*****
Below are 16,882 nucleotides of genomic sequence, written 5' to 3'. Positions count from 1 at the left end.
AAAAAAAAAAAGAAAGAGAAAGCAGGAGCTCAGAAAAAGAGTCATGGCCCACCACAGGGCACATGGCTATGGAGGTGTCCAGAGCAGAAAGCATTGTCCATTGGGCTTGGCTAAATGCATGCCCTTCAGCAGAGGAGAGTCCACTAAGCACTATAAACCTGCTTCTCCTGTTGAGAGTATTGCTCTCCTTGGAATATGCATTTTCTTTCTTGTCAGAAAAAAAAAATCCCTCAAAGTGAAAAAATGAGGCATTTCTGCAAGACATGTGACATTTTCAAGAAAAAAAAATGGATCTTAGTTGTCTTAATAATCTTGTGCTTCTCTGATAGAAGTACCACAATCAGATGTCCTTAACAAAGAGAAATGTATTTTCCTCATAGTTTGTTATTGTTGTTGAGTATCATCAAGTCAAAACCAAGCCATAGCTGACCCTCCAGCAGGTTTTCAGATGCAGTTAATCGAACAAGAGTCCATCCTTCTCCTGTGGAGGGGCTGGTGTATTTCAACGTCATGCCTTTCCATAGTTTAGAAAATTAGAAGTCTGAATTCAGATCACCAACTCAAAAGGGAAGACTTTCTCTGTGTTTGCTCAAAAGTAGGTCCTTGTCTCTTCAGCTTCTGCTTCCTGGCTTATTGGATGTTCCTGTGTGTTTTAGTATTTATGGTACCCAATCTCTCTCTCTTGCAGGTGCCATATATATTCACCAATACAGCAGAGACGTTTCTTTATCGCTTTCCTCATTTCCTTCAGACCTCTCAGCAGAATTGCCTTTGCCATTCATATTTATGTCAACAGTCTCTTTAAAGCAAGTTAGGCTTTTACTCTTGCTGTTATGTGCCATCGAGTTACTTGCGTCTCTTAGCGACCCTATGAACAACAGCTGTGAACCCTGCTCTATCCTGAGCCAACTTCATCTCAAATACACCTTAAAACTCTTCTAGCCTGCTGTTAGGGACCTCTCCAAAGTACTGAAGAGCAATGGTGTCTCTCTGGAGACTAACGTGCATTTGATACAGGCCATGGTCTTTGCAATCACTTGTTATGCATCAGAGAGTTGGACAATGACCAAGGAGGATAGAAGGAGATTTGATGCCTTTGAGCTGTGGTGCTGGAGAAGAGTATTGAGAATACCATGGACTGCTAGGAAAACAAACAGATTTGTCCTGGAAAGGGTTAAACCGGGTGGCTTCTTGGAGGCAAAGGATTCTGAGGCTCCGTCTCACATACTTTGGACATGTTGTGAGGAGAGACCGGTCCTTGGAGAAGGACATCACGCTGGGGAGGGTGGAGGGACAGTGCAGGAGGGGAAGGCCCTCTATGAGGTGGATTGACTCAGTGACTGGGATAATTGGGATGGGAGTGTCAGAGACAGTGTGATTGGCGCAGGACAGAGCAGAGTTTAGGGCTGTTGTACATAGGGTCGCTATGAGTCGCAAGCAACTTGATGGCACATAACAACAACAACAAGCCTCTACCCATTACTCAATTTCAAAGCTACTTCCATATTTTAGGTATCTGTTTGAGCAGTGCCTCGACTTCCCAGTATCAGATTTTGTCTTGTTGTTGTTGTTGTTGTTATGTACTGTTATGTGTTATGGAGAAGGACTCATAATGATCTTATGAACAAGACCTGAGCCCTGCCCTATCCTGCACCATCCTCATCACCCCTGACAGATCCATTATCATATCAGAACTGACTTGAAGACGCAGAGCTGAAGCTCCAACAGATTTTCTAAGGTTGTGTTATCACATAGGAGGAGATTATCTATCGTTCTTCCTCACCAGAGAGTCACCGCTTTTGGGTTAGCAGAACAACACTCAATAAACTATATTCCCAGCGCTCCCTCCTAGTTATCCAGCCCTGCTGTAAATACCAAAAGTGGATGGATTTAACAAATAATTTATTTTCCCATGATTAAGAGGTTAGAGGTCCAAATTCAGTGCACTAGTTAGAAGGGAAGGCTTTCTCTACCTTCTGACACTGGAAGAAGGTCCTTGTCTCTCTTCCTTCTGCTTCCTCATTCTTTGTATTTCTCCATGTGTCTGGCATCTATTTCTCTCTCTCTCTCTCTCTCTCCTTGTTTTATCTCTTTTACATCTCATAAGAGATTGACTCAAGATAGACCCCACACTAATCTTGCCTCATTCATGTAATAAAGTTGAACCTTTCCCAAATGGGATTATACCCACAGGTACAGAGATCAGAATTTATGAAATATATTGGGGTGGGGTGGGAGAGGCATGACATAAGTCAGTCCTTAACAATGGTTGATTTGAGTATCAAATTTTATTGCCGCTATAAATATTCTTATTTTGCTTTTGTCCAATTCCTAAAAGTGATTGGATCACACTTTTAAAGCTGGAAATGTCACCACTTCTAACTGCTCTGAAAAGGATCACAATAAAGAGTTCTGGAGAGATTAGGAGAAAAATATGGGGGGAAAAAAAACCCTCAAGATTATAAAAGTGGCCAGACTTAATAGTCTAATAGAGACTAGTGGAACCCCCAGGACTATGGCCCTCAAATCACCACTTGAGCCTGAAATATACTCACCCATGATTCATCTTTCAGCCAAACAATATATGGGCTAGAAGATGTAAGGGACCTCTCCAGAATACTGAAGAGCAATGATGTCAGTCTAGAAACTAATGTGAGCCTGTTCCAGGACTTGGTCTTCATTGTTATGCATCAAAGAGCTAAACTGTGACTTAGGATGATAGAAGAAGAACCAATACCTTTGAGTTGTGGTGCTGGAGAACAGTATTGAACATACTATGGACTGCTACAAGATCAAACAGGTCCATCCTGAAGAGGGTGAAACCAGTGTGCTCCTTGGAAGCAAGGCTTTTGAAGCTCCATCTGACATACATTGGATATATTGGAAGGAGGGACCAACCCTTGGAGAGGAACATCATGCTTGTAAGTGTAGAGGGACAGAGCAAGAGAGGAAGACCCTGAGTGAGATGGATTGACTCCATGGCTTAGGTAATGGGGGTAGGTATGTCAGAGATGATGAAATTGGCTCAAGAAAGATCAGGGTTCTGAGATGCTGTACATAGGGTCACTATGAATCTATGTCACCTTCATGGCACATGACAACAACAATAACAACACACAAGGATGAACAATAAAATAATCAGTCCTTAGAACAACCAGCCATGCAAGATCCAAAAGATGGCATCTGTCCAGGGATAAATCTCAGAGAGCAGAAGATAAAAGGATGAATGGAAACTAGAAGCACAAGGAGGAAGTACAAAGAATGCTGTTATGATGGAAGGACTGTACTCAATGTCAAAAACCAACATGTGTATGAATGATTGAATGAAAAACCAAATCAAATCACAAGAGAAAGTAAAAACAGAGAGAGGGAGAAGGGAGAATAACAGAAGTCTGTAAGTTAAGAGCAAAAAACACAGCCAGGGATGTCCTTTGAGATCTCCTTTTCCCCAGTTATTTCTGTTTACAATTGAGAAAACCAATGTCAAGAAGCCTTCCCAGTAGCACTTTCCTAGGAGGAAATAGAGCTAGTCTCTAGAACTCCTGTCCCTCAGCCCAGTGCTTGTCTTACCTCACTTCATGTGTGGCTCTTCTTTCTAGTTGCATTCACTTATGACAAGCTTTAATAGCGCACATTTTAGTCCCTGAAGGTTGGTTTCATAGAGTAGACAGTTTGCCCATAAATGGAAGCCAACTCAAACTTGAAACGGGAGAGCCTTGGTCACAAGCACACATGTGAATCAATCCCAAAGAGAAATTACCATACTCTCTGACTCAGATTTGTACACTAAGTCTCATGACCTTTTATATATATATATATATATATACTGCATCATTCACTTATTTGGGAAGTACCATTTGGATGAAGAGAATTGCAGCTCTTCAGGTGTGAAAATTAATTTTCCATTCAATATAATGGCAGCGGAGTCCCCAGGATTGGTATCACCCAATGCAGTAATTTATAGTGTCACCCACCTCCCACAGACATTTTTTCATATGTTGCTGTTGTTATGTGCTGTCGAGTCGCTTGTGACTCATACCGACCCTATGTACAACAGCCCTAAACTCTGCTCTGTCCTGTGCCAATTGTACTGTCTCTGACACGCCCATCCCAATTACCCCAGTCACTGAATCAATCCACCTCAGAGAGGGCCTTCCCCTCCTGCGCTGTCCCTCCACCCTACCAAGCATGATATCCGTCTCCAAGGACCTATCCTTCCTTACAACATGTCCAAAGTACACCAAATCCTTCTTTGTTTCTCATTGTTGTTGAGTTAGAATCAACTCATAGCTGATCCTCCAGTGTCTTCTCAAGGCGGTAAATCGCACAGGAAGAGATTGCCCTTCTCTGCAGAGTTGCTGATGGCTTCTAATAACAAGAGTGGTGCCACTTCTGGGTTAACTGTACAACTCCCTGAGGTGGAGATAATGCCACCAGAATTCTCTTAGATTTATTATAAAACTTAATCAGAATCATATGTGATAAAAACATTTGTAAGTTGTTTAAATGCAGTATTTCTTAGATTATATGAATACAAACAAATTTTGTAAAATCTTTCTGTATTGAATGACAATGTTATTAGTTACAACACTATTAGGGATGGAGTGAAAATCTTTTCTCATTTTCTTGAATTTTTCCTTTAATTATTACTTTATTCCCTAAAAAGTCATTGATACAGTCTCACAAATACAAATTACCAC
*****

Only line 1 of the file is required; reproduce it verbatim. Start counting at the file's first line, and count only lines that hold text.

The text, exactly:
Below are 16,882 nucleotides of genomic sequence, written 5' to 3'. Positions count from 1 at the left end.